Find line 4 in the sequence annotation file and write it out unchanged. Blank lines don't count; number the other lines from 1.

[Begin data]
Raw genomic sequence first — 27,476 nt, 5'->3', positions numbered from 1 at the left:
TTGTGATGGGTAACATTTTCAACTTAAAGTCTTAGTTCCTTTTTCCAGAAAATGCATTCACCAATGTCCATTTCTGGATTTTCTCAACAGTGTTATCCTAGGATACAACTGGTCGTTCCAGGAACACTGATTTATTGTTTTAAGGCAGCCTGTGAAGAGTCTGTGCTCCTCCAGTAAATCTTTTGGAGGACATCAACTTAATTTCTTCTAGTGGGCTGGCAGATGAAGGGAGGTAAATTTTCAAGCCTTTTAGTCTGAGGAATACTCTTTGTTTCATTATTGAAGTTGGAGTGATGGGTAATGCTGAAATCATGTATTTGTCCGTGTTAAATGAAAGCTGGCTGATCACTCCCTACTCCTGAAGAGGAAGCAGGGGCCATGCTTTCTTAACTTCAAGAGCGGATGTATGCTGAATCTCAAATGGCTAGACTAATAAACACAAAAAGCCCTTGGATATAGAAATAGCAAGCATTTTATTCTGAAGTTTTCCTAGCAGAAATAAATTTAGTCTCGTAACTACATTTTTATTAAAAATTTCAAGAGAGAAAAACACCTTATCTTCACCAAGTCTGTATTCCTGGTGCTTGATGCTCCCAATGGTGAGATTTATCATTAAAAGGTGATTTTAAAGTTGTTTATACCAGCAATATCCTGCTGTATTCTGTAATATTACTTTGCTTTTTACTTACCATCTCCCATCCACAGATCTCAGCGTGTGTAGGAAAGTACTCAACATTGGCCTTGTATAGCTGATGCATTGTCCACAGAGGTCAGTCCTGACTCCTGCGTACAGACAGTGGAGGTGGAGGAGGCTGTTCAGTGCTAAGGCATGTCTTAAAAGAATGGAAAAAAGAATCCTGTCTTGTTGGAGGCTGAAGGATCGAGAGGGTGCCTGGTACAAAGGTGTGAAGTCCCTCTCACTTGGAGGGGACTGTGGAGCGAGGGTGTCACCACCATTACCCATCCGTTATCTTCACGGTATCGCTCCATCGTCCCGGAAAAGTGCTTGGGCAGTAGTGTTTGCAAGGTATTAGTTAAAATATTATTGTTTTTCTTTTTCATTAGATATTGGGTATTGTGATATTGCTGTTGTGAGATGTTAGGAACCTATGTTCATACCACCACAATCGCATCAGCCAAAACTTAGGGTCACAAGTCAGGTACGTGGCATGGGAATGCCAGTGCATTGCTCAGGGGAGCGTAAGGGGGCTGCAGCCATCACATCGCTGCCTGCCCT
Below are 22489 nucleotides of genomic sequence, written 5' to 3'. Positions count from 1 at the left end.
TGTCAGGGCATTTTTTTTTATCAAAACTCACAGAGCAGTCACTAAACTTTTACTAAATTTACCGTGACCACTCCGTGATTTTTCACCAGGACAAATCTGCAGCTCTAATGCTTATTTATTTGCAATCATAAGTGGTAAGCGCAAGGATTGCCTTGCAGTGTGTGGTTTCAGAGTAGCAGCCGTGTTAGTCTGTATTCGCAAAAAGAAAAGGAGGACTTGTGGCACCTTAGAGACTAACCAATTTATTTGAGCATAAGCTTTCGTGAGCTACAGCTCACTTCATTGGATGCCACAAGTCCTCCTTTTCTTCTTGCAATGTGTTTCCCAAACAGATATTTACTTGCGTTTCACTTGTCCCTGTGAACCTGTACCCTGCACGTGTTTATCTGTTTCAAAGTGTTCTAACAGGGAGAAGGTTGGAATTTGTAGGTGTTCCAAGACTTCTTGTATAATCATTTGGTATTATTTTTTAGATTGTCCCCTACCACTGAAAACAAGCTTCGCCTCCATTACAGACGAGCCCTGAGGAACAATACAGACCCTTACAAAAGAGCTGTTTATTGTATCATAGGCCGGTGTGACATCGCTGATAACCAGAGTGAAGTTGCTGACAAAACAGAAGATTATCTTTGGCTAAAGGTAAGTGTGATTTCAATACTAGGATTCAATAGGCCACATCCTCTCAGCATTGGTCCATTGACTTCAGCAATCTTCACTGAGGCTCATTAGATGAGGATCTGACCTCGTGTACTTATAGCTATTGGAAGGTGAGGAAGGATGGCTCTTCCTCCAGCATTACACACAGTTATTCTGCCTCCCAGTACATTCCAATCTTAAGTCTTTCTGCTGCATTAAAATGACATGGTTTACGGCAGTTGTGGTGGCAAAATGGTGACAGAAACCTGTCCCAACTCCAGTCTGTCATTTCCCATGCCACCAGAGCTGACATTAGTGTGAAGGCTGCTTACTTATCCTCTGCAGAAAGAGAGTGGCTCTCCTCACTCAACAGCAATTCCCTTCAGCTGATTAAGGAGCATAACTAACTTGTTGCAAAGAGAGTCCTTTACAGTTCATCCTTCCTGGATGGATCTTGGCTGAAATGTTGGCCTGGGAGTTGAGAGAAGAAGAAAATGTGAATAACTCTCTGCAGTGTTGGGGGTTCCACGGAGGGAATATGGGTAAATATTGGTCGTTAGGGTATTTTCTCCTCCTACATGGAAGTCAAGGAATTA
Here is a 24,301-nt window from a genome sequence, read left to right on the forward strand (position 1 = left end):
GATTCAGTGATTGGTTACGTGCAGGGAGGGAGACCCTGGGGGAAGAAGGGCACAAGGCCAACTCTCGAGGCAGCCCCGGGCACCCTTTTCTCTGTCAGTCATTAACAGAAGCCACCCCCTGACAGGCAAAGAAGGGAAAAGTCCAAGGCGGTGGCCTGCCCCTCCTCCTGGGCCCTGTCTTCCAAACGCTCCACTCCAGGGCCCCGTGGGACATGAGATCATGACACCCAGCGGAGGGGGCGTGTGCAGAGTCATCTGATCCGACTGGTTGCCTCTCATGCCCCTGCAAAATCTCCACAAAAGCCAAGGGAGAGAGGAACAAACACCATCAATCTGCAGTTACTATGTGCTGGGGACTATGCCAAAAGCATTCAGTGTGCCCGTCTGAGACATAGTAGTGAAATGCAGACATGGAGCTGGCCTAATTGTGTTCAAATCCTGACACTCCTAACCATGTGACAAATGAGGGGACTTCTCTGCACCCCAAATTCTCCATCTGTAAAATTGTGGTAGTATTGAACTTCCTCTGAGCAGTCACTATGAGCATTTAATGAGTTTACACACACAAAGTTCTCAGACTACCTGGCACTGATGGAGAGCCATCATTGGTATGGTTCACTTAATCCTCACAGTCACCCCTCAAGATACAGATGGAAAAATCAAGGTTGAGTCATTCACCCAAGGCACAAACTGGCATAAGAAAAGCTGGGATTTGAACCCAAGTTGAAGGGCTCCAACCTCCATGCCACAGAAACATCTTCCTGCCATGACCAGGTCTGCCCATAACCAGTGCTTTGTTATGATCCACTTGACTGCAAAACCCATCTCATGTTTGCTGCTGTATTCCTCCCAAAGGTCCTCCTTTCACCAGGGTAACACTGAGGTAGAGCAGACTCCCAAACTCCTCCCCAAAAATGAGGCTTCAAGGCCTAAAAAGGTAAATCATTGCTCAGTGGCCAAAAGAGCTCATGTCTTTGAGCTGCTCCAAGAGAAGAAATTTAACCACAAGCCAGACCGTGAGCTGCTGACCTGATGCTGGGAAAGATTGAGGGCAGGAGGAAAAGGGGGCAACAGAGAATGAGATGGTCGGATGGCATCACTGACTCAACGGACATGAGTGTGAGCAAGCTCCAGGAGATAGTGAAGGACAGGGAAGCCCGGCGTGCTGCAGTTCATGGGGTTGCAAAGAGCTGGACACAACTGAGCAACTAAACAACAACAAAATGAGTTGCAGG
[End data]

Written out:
TGTCAGGGCATTTTTTTTTATCAAAACTCACAGAGCAGTCACTAAACTTTTACTAAATTTACCGTGACCACTCCGTGATTTTTCACCAGGACAAATCTGCAGCTCTAATGCTTATTTATTTGCAATCATAAGTGGTAAGCGCAAGGATTGCCTTGCAGTGTGTGGTTTCAGAGTAGCAGCCGTGTTAGTCTGTATTCGCAAAAAGAAAAGGAGGACTTGTGGCACCTTAGAGACTAACCAATTTATTTGAGCATAAGCTTTCGTGAGCTACAGCTCACTTCATTGGATGCCACAAGTCCTCCTTTTCTTCTTGCAATGTGTTTCCCAAACAGATATTTACTTGCGTTTCACTTGTCCCTGTGAACCTGTACCCTGCACGTGTTTATCTGTTTCAAAGTGTTCTAACAGGGAGAAGGTTGGAATTTGTAGGTGTTCCAAGACTTCTTGTATAATCATTTGGTATTATTTTTTAGATTGTCCCCTACCACTGAAAACAAGCTTCGCCTCCATTACAGACGAGCCCTGAGGAACAATACAGACCCTTACAAAAGAGCTGTTTATTGTATCATAGGCCGGTGTGACATCGCTGATAACCAGAGTGAAGTTGCTGACAAAACAGAAGATTATCTTTGGCTAAAGGTAAGTGTGATTTCAATACTAGGATTCAATAGGCCACATCCTCTCAGCATTGGTCCATTGACTTCAGCAATCTTCACTGAGGCTCATTAGATGAGGATCTGACCTCGTGTACTTATAGCTATTGGAAGGTGAGGAAGGATGGCTCTTCCTCCAGCATTACACACAGTTATTCTGCCTCCCAGTACATTCCAATCTTAAGTCTTTCTGCTGCATTAAAATGACATGGTTTACGGCAGTTGTGGTGGCAAAATGGTGACAGAAACCTGTCCCAACTCCAGTCTGTCATTTCCCATGCCACCAGAGCTGACATTAGTGTGAAGGCTGCTTACTTATCCTCTGCAGAAAGAGAGTGGCTCTCCTCACTCAACAGCAATTCCCTTCAGCTGATTAAGGAGCATAACTAACTTGTTGCAAAGAGAGTCCTTTACAGTTCATCCTTCCTGGATGGATCTTGGCTGAAATGTTGGCCTGGGAGTTGAGAGAAGAAGAAAATGTGAATAACTCTCTGCAGTGTTGGGGGTTCCACGGAGGGAATATGGGTAAATATTGGTCGTTAGGGTATTTTCTCCTCCTACATGGAAGTCAAGGAATTA